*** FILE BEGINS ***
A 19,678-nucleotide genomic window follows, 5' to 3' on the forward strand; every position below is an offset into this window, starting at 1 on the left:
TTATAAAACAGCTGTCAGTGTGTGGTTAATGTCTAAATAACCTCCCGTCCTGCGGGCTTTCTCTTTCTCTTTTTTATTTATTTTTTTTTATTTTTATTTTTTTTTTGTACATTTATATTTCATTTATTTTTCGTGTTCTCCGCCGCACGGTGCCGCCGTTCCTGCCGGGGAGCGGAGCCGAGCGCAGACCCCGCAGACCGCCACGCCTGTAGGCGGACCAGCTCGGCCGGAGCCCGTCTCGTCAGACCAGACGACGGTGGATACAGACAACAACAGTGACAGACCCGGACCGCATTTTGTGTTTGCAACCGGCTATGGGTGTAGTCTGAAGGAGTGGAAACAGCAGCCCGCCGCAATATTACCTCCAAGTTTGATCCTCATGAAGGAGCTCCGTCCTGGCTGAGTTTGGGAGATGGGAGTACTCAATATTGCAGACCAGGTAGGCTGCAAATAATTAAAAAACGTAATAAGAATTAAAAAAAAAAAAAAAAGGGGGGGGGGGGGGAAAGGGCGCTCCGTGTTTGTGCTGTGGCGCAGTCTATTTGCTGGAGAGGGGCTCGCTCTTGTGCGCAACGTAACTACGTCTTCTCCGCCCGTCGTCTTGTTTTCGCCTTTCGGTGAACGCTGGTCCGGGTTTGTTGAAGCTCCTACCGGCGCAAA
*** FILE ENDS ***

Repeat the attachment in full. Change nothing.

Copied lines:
A 19,678-nucleotide genomic window follows, 5' to 3' on the forward strand; every position below is an offset into this window, starting at 1 on the left:
TTATAAAACAGCTGTCAGTGTGTGGTTAATGTCTAAATAACCTCCCGTCCTGCGGGCTTTCTCTTTCTCTTTTTTATTTATTTTTTTTTATTTTTATTTTTTTTTTGTACATTTATATTTCATTTATTTTTCGTGTTCTCCGCCGCACGGTGCCGCCGTTCCTGCCGGGGAGCGGAGCCGAGCGCAGACCCCGCAGACCGCCACGCCTGTAGGCGGACCAGCTCGGCCGGAGCCCGTCTCGTCAGACCAGACGACGGTGGATACAGACAACAACAGTGACAGACCCGGACCGCATTTTGTGTTTGCAACCGGCTATGGGTGTAGTCTGAAGGAGTGGAAACAGCAGCCCGCCGCAATATTACCTCCAAGTTTGATCCTCATGAAGGAGCTCCGTCCTGGCTGAGTTTGGGAGATGGGAGTACTCAATATTGCAGACCAGGTAGGCTGCAAATAATTAAAAAACGTAATAAGAATTAAAAAAAAAAAAAAAAGGGGGGGGGGGGGGAAAGGGCGCTCCGTGTTTGTGCTGTGGCGCAGTCTATTTGCTGGAGAGGGGCTCGCTCTTGTGCGCAACGTAACTACGTCTTCTCCGCCCGTCGTCTTGTTTTCGCCTTTCGGTGAACGCTGGTCCGGGTTTGTTGAAGCTCCTACCGGCGCAAA